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Welcome to Briefings In Brief, an audio digest of IT news and information from the Packet Pushers, including vendor briefings, industry research, and commentary. (And today we’re going to do a lot of commentary.)
I’m Ethan Banks, it’s November 30, 2018 and here’s what’s going on. I had a briefing with Silver Peak earlier this month. Silver Peak is a software defined WAN company. They make devices and controllers that allow you to manage your wide area network fabric centrally, leveraging a mix of different circuit types, as they take care of security and traffic optimization for you.
In this briefing, Silver Peak offered a current status of their company and a series of deeply technical demos which you can find on YouTube by searching for Silver Peak and Tech Field Day. All of this was in the context of using Silver Peak devices as WAN router replacements. Silver Peak is invested in a marketing campaign to displace Cisco WAN routers. Yep, they called Cisco out specifically.
The campaign is a series of tongue-in-cheek videos built around the character Wayne McFarkus. Wayne is a mullet-wearing 80’s stereotype bearing the not-so-subtle message that routers are old and outdated. Modern networks wouldn’t use something so antiquated as a router. Instead, they’d use a modern solution from, oh I don’t know, Silver Peak.
Replace A WAN Router With An SD-WAN Device?
Let’s examine this assertion from Silver Peak. Is an SD-WAN device able to be a drop-in replacement for a WAN router from Cisco or whomever?
First, we have to back away from the FUD claiming that routers are ancient technology that should be banished along with parachute pants and the mullet. WAN routers are, of course, an integral part of most networks of any size. They tend to have complex configurations for several reasons.
- They connect TDM circuits, such as T1s or T3s. These circuit types are still present in many markets particularly in the US, and it takes special cards to support them.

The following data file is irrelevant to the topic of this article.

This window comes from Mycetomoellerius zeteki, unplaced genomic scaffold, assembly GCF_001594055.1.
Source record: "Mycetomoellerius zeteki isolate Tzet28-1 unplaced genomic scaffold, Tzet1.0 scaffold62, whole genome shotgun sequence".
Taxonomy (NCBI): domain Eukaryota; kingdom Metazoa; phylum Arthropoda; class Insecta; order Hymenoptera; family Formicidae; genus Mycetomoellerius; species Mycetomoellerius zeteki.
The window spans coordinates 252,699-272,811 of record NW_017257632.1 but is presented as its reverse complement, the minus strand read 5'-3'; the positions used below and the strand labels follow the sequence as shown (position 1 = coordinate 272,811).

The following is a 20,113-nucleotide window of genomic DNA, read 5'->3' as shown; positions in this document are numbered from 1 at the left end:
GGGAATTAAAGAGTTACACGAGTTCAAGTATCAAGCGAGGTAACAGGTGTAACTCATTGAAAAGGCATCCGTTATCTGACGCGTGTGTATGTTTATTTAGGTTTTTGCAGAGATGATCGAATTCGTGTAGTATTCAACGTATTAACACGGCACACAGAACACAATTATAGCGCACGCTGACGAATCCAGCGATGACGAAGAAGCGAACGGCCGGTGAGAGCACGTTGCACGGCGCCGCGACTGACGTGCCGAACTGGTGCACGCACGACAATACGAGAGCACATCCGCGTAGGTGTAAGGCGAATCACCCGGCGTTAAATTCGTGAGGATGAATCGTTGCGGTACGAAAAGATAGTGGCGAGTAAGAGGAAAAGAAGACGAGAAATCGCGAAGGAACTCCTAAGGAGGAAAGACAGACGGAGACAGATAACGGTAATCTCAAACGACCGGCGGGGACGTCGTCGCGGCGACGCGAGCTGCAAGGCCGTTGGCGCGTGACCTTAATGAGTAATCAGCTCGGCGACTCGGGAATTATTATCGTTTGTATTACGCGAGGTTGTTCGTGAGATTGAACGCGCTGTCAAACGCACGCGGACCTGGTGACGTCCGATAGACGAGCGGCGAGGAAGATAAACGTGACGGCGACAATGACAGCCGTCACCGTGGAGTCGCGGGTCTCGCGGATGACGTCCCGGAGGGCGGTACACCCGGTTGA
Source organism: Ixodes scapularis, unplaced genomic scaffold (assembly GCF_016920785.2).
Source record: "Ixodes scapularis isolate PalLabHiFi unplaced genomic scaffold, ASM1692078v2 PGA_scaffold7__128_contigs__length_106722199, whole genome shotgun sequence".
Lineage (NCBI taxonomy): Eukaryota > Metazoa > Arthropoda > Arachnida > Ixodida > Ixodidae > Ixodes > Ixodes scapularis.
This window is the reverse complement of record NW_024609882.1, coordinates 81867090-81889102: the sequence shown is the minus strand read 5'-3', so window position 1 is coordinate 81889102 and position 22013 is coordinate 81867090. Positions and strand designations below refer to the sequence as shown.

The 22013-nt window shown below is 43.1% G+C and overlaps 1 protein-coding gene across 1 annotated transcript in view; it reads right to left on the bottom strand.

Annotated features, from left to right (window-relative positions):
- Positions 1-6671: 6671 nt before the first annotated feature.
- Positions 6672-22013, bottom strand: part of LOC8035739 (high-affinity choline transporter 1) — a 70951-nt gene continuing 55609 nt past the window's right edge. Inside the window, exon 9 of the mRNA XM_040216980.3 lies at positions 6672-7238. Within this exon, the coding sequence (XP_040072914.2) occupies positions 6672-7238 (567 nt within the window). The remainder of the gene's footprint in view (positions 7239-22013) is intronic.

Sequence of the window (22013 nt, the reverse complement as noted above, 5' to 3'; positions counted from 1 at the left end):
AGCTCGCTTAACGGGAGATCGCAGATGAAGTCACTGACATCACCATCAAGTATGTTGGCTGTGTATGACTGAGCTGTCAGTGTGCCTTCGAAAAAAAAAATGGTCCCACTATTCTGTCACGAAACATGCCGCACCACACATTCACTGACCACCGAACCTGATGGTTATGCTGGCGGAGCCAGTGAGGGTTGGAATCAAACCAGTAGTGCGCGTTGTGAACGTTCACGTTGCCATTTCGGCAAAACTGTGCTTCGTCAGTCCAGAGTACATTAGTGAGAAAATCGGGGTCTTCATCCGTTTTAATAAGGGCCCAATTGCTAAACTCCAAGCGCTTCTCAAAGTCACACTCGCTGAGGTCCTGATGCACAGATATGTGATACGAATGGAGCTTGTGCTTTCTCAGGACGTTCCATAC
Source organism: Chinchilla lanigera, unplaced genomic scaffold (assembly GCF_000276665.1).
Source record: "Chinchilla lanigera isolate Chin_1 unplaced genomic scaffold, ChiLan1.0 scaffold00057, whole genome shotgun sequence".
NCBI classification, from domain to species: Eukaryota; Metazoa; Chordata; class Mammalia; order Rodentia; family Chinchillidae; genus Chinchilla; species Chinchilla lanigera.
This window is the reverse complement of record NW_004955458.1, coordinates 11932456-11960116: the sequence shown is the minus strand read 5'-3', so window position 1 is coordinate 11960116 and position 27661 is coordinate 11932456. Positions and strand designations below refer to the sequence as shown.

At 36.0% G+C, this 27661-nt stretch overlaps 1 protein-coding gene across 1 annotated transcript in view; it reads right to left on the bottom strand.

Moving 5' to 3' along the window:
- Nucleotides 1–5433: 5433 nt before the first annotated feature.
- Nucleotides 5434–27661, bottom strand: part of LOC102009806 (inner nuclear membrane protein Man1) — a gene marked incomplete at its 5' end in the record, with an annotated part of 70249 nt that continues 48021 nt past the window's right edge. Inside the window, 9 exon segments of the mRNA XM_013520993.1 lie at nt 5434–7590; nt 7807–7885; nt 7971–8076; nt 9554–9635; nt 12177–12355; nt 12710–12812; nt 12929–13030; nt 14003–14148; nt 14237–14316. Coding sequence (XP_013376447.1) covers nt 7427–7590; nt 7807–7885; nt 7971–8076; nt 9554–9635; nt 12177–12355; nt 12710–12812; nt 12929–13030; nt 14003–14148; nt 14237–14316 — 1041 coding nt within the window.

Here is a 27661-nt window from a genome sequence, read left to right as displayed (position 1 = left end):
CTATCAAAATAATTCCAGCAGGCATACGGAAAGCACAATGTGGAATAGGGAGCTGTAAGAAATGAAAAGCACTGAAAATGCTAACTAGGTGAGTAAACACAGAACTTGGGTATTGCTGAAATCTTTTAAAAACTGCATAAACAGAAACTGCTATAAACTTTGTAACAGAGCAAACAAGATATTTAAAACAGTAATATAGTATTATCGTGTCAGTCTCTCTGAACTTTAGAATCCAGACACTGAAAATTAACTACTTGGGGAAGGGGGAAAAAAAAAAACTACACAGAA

- They often sit at the edge of a routing domain, so they might have complicated routing policies.
- They tend to represent a chokepoint between high-bandwidth LANs and low-bandwidth WANs, so there’s usually a QoS policy for traffic prioritization and congestion management.
- If they are sitting at the Internet edge they might be handling public Internet routing tables and/or announcing routes themselves via BGP.
- They are often candidates to be endpoints for tunnels like GRE or IPSEC.
- They are frequently used as stateful firewalls, or at least for traffic filtering with access-lists, as they might be governing traffic flows between two or more different organizations.
- For organizations requiring multicast, the WAN router needs to be a proper multicast router to avoid dropped traffic or traffic being flooded across WAN links where bandwidth is precious.
- For those companies that are rolling out IPv6, the WAN router needs to support data-plane and ideally control-plane v6 functionality. V6 is 20 years old, so you wouldn’t think this is an issue. It’s a huge issue, especially as more organizations are getting serious about bringing the v6 running around their network already under control.
- And finally, WAN routers are often asked to participate in network segmentation, using schemes such as VRFs, or in larger organizations, L3VPN over MPLS.
I say all that to raise the point that routers are, for the most part, anything but mullet-wearing 80’s throwbacks. Assuming the appropriate network operating system and licensing, plenty of modern WAN routers can do all of these things. Often, they can do them all at scale with specialized silicon for forwarding and crypto operations.
If I were to stick a mullet on a router, it would be in the area of management. For all the talk of network automation these days, the average fleet of enterprise WAN routers are still managed device by device using the CLI. This approach makes it difficult to maintain configuration parity, changes somewhat risky, and meshed tunnel operations untenable at scale without something like DMVPN phase 3.